Microbial evolution has turned a mild-mannered North American beetle into a tree killer in Asia. The red turpentine beetle, Dendroctonus valens, is a wood-boring species native to North America. D. valens is unremarkable and harmless in its native region. However once it migrated to China, it wiped out more than seven million pines in the past 12 years, and it’s poised to spread throughout much of Asia and Europe.
D. valens stows away in internationally traded timber products, which explains how the species, and 50 other Scolytinae species ended up in China. D. valens takes with it some bacteria, fungi and mites on its body. Once the insect drills into the bark of a tree to lay its eggs, the microorganisms are transferred to the plant’s vascular tissues. The fungus, Leptographium procerum, breaks down the phloem, the innermost layer of bark, and the insects consume both the fungus and the phloem.
D. valens‘ most common fungal partner has evolved new strains to make trees even sicker, and in turn attract more beetles. Jiang-Hua Sun, a biologist at the Institute of Zoology at the Chinese Academy of Sciences et al. published a study in the journal Ecology and worked with samples of L. procerum from China and North America. The Chinese strains are a subset of the ones found in the USA, confirming that the killer fungus stems from America.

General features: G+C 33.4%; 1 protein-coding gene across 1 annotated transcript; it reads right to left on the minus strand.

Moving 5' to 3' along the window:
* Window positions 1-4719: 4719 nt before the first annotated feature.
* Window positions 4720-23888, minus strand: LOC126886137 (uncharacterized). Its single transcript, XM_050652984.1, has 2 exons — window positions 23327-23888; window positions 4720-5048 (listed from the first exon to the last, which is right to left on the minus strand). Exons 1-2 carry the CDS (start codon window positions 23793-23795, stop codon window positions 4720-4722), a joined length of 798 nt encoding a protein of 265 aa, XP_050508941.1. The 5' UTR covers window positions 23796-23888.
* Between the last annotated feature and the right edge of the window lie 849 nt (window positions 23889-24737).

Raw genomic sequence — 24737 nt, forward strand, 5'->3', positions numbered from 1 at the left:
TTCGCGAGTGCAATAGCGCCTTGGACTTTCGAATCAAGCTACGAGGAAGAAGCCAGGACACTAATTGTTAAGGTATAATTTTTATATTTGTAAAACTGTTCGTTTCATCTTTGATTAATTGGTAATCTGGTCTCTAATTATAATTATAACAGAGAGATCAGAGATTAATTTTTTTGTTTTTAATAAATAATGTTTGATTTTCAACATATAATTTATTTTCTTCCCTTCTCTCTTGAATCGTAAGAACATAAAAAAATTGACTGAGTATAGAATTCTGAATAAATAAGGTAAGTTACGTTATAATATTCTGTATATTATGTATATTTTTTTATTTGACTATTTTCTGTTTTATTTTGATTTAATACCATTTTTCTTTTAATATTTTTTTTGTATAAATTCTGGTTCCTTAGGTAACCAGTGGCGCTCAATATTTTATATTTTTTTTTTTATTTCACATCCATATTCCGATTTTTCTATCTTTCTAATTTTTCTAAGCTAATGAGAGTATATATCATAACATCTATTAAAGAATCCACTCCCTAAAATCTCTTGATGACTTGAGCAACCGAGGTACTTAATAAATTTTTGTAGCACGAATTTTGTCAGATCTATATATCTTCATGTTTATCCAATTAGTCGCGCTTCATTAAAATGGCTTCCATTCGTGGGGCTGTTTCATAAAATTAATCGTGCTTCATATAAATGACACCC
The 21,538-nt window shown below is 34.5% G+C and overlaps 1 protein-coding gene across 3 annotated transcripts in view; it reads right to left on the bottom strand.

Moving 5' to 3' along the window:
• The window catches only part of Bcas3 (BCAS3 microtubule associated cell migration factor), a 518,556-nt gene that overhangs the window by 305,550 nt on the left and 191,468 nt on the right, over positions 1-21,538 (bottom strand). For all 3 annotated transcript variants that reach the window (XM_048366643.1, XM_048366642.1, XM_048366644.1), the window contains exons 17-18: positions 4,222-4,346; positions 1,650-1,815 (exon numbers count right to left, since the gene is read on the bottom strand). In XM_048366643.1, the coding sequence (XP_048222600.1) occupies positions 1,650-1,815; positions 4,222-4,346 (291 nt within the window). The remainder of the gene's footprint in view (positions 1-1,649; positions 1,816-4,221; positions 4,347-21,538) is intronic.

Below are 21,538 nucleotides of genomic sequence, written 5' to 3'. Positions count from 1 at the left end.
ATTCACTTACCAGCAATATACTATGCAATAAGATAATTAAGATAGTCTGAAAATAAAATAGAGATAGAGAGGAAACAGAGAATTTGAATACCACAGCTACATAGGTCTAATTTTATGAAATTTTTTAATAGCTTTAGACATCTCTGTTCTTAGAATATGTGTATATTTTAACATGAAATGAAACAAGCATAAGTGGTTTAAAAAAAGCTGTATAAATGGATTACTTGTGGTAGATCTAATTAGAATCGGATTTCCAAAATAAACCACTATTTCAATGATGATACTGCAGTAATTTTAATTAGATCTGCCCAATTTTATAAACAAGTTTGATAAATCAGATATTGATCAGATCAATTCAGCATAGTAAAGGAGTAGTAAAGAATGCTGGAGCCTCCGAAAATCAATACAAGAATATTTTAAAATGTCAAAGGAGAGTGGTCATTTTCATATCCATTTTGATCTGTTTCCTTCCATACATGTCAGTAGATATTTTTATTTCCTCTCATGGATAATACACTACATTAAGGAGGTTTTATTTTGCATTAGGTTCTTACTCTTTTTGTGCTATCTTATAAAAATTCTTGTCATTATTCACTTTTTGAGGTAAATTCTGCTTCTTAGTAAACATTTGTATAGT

However, there are new genotypes in the strains found in China, which are much more damaging than the ones originally found in America. The studied tree seedlings’ aroma even changed, once they were infected with the Chinese variants of the fungus.
The aroma is what attracted even more D. valens to the infected trees. This in turn develops a feedback loop until the trees succumb to the damage from the beetles and fungi. If D. valens manages to return to the US, there’s no telling how many pines will succumb to it.